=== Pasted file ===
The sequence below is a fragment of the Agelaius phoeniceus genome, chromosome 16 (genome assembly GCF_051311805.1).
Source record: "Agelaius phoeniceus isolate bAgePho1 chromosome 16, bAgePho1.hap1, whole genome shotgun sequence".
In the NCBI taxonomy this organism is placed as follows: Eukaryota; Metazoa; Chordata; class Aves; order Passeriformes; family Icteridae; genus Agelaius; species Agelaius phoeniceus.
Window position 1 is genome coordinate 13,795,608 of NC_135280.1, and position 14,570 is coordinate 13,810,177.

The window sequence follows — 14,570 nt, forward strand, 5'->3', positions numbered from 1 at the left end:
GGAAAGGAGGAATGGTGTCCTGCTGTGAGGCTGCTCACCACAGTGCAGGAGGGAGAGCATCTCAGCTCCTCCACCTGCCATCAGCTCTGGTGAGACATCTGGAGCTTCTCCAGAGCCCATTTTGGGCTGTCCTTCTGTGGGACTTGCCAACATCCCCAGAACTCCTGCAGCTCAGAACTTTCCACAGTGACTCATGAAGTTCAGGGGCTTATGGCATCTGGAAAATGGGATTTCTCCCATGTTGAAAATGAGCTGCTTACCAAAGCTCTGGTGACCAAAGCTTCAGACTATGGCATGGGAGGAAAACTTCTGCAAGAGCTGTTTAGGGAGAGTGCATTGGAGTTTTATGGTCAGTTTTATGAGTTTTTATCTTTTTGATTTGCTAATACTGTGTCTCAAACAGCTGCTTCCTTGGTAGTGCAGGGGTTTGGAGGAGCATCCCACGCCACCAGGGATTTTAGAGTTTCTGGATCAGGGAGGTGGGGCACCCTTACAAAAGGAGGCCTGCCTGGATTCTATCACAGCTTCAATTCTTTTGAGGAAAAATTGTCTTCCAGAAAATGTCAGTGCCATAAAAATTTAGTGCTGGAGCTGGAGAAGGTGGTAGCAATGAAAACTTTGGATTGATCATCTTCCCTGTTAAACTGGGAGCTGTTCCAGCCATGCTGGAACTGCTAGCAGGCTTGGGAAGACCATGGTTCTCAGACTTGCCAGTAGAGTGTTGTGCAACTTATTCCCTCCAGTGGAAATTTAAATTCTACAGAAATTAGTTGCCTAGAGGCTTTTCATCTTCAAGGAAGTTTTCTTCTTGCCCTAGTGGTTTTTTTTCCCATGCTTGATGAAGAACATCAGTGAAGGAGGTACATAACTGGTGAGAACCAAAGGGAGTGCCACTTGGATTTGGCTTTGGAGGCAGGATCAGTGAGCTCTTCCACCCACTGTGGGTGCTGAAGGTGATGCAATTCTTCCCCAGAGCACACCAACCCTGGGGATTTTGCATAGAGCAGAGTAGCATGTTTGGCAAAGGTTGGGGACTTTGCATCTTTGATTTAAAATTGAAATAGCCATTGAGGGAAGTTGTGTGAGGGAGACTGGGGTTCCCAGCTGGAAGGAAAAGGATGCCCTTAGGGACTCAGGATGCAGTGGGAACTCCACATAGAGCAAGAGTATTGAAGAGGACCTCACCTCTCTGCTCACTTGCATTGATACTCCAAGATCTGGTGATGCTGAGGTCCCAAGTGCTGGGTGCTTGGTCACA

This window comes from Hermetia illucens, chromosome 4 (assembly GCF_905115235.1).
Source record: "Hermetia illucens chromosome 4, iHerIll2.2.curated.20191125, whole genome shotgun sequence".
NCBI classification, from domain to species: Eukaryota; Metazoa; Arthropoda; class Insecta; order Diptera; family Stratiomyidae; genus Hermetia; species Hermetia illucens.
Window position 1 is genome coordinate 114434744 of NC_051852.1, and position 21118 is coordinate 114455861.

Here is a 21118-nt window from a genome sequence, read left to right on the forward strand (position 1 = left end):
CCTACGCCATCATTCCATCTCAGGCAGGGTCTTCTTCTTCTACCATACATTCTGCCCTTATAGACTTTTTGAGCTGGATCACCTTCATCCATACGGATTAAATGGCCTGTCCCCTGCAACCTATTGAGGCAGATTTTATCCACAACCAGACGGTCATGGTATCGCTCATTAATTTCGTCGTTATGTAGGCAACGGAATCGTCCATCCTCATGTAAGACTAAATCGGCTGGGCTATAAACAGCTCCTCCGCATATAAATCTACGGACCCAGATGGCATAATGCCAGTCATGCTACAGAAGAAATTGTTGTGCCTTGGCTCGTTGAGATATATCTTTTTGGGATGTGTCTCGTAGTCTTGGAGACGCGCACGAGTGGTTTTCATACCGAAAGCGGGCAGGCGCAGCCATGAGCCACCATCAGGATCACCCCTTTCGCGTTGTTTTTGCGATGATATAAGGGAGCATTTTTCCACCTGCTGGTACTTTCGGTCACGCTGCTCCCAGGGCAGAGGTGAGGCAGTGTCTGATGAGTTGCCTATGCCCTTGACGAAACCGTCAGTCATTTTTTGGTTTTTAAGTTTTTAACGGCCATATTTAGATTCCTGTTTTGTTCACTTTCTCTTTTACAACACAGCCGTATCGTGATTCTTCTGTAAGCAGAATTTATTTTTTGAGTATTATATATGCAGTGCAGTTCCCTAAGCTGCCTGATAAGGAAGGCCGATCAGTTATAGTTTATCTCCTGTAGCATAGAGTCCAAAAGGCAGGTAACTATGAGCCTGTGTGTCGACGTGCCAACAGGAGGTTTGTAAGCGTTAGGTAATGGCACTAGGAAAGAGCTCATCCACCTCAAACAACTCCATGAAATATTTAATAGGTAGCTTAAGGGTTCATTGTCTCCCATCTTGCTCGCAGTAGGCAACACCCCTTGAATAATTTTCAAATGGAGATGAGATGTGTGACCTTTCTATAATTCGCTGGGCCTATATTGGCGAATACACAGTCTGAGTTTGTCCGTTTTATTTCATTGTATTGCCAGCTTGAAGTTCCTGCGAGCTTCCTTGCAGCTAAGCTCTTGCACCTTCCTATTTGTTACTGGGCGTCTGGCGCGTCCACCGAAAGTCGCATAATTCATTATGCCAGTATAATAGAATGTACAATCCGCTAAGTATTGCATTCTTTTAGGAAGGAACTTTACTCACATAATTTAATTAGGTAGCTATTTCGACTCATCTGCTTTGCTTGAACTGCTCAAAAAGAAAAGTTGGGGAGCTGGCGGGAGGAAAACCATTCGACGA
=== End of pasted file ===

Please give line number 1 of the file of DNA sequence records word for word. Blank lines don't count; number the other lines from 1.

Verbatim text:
The sequence below is a fragment of the Agelaius phoeniceus genome, chromosome 16 (genome assembly GCF_051311805.1).